Crafting an appropriate message was much more challenging than I anticipated. I felt very strongly about the need to re-affirm the unwavering support and commitment to diversity, equity, and inclusion particularly in relation to libraries and higher education, no matter how obvious it may seem. I also felt the need to establish (within the bounds of my limited authority) that we will continue to respect, value, and celebrate diversity in interacting with library users as well as other library and university staff members. Employees are held to the standard expectations of their institutions, such as diversity, equity, inclusion, tolerance, civil dialogue, and no harassment or violence towards minorities, even if their private opinions conflict with them. At the same time, I wanted to strike a measured tone and neither scare nor upset anyone, whichever side they were on in the election. As a manager, I have to acknowledge that everyone is entitled to their private opinions as long as they harm others.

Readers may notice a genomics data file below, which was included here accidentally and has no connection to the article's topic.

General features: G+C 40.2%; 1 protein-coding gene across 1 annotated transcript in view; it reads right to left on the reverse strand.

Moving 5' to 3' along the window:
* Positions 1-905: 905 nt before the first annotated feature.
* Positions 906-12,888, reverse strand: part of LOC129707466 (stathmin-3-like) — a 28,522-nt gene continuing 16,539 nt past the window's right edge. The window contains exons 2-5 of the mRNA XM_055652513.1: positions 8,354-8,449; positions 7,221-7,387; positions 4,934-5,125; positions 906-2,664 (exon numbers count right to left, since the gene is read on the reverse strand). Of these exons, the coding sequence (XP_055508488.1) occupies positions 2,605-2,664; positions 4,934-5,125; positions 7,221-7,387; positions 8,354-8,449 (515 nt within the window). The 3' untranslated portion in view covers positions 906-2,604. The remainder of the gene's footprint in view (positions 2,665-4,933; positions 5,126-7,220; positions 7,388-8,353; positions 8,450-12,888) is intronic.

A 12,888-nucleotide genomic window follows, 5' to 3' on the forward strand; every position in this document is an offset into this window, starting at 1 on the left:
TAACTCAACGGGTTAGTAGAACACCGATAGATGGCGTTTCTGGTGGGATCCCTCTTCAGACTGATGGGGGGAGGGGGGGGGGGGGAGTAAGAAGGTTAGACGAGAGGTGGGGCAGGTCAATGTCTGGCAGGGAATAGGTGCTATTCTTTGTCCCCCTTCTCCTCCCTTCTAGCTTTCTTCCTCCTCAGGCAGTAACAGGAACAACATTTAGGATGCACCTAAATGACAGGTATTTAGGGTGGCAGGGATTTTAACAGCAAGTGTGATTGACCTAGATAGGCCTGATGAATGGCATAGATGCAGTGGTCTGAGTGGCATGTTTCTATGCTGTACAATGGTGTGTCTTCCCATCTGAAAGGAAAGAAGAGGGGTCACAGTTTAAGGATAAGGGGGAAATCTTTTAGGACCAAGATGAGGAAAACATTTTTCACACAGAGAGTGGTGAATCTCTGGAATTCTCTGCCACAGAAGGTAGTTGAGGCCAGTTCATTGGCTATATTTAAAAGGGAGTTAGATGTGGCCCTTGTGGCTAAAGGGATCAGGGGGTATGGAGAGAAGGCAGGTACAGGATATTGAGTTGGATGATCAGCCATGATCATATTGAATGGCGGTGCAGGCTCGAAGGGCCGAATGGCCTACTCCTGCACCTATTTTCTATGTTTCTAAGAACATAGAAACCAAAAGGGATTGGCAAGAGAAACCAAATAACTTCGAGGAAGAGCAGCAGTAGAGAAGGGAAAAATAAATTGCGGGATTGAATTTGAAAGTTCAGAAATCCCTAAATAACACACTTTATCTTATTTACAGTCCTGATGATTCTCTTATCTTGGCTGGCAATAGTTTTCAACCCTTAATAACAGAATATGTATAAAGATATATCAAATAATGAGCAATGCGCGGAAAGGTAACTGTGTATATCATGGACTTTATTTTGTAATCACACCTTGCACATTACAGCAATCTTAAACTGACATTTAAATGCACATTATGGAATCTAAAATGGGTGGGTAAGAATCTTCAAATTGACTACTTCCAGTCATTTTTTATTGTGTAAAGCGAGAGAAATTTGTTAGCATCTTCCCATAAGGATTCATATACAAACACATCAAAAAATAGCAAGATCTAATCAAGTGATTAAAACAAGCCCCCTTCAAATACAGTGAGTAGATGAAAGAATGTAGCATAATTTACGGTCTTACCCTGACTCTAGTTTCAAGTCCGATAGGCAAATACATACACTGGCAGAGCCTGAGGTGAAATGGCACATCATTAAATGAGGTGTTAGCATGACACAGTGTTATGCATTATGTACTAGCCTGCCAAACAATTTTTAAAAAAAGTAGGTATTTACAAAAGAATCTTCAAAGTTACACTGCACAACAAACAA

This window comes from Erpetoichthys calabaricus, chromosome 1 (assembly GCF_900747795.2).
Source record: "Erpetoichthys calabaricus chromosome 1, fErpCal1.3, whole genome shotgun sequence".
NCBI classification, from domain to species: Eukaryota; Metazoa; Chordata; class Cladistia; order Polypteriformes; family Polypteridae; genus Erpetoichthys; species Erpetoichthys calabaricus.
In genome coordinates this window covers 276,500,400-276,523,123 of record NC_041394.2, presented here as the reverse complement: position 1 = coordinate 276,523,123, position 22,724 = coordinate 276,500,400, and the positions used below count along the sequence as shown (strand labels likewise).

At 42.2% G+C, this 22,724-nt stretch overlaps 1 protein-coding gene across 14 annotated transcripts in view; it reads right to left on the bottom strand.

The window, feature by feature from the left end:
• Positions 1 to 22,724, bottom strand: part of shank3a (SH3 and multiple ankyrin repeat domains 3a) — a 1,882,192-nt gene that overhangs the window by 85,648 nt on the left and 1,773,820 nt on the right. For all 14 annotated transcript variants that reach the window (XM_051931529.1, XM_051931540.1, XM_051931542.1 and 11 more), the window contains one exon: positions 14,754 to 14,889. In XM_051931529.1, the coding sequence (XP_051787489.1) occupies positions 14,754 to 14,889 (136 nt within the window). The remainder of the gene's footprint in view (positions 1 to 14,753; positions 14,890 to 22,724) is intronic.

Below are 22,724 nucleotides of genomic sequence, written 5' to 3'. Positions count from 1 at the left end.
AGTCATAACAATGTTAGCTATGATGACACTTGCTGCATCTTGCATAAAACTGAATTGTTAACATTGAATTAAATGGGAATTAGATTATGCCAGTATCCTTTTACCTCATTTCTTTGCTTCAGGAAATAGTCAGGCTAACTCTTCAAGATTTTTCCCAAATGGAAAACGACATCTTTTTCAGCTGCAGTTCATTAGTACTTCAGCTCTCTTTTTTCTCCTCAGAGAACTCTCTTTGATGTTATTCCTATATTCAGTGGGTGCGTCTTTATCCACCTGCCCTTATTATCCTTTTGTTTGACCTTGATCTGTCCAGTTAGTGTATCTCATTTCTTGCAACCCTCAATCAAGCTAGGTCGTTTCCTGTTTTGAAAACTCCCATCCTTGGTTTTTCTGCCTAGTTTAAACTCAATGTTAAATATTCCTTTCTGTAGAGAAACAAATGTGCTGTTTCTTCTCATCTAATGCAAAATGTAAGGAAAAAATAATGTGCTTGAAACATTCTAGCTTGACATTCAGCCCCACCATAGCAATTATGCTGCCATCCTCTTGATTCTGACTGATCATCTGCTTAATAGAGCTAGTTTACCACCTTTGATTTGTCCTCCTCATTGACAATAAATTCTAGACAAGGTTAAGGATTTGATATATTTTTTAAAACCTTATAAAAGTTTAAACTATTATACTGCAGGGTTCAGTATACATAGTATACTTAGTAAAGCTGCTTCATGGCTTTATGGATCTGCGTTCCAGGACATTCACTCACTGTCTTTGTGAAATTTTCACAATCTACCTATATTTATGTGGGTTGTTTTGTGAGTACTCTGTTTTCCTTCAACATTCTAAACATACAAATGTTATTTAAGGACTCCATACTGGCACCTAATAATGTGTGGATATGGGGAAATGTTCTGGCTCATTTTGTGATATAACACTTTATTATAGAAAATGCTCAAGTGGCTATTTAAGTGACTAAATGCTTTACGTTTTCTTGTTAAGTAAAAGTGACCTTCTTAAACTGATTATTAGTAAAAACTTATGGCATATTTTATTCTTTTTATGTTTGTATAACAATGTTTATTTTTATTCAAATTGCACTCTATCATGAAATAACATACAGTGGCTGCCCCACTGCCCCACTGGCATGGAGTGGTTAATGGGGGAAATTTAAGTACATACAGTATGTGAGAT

I suspect that many of us – either a manager or not – want to say something similar about the election result. Not so much about who was and should have been as about what we are going to do now in the face of these public incidences of anger, hatred, harassment, violence, and bigotry directed at minority groups, which are coming out at an alarming pace because it affects all of us, not just minorities.

Finding the right words, however, is difficult. You have to carefully consider your role, audience, and the message you want to convey. The official public statement from a university president is going to take a tone vastly different from an informal private message a supervisor sends out to a few members of his or her team. A library director’s message to library patrons assuring the continued service for all groups of users with no discrimination will likely to be quite different from the one she sends to her library staff to assuage their anxiety and fear.